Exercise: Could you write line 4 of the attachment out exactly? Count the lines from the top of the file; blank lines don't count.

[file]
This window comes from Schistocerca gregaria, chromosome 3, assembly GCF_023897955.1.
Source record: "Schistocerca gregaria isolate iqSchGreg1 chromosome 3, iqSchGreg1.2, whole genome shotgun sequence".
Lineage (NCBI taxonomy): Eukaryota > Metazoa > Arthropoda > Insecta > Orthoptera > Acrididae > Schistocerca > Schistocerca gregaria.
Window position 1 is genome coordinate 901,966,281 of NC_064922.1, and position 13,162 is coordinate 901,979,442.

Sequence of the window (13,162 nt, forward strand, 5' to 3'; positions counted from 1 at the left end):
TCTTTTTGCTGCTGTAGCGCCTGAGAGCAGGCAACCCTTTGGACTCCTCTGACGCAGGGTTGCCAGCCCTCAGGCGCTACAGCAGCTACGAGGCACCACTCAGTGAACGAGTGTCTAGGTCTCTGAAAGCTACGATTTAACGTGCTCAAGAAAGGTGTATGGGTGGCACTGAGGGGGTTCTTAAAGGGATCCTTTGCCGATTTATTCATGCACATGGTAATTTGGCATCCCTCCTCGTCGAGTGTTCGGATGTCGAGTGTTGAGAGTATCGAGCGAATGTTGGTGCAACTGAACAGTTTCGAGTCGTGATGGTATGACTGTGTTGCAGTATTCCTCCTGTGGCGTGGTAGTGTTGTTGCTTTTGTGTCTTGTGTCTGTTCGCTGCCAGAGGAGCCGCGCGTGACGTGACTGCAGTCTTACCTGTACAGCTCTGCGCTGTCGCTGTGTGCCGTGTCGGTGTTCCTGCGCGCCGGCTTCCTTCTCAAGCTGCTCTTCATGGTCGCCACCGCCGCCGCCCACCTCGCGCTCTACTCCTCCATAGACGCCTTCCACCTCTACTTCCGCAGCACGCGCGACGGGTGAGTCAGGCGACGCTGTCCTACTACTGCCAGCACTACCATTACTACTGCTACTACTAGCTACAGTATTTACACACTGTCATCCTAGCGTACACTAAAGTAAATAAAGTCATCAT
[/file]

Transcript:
Window position 1 is genome coordinate 901,966,281 of NC_064922.1, and position 13,162 is coordinate 901,979,442.